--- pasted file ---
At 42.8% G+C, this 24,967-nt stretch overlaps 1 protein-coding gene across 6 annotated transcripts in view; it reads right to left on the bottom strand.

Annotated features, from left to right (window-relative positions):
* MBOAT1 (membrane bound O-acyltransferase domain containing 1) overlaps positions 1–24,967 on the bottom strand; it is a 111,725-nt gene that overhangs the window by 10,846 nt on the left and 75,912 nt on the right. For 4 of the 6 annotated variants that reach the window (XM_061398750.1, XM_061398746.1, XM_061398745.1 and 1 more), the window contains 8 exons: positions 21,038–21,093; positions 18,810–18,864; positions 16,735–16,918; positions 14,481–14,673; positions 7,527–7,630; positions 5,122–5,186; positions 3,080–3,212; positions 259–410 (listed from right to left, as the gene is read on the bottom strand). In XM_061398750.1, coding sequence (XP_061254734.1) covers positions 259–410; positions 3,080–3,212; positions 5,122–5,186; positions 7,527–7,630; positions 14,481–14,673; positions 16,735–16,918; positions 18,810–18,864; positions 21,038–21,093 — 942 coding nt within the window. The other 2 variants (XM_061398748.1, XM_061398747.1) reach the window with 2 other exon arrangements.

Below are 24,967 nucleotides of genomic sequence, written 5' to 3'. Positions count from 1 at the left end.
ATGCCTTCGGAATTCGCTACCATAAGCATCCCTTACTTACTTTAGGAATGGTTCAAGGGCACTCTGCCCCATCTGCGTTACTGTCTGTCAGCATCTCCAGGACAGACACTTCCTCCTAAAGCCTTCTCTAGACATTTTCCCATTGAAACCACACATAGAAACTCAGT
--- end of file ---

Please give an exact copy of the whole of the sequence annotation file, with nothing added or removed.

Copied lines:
At 42.8% G+C, this 24,967-nt stretch overlaps 1 protein-coding gene across 6 annotated transcripts in view; it reads right to left on the bottom strand.

Annotated features, from left to right (window-relative positions):
* MBOAT1 (membrane bound O-acyltransferase domain containing 1) overlaps positions 1–24,967 on the bottom strand; it is a 111,725-nt gene that overhangs the window by 10,846 nt on the left and 75,912 nt on the right. For 4 of the 6 annotated variants that reach the window (XM_061398750.1, XM_061398746.1, XM_061398745.1 and 1 more), the window contains 8 exons: positions 21,038–21,093; positions 18,810–18,864; positions 16,735–16,918; positions 14,481–14,673; positions 7,527–7,630; positions 5,122–5,186; positions 3,080–3,212; positions 259–410 (listed from right to left, as the gene is read on the bottom strand). In XM_061398750.1, coding sequence (XP_061254734.1) covers positions 259–410; positions 3,080–3,212; positions 5,122–5,186; positions 7,527–7,630; positions 14,481–14,673; positions 16,735–16,918; positions 18,810–18,864; positions 21,038–21,093 — 942 coding nt within the window. The other 2 variants (XM_061398748.1, XM_061398747.1) reach the window with 2 other exon arrangements.

Below are 24,967 nucleotides of genomic sequence, written 5' to 3'. Positions count from 1 at the left end.
ATGCCTTCGGAATTCGCTACCATAAGCATCCCTTACTTACTTTAGGAATGGTTCAAGGGCACTCTGCCCCATCTGCGTTACTGTCTGTCAGCATCTCCAGGACAGACACTTCCTCCTAAAGCCTTCTCTAGACATTTTCCCATTGAAACCACACATAGAAACTCAGT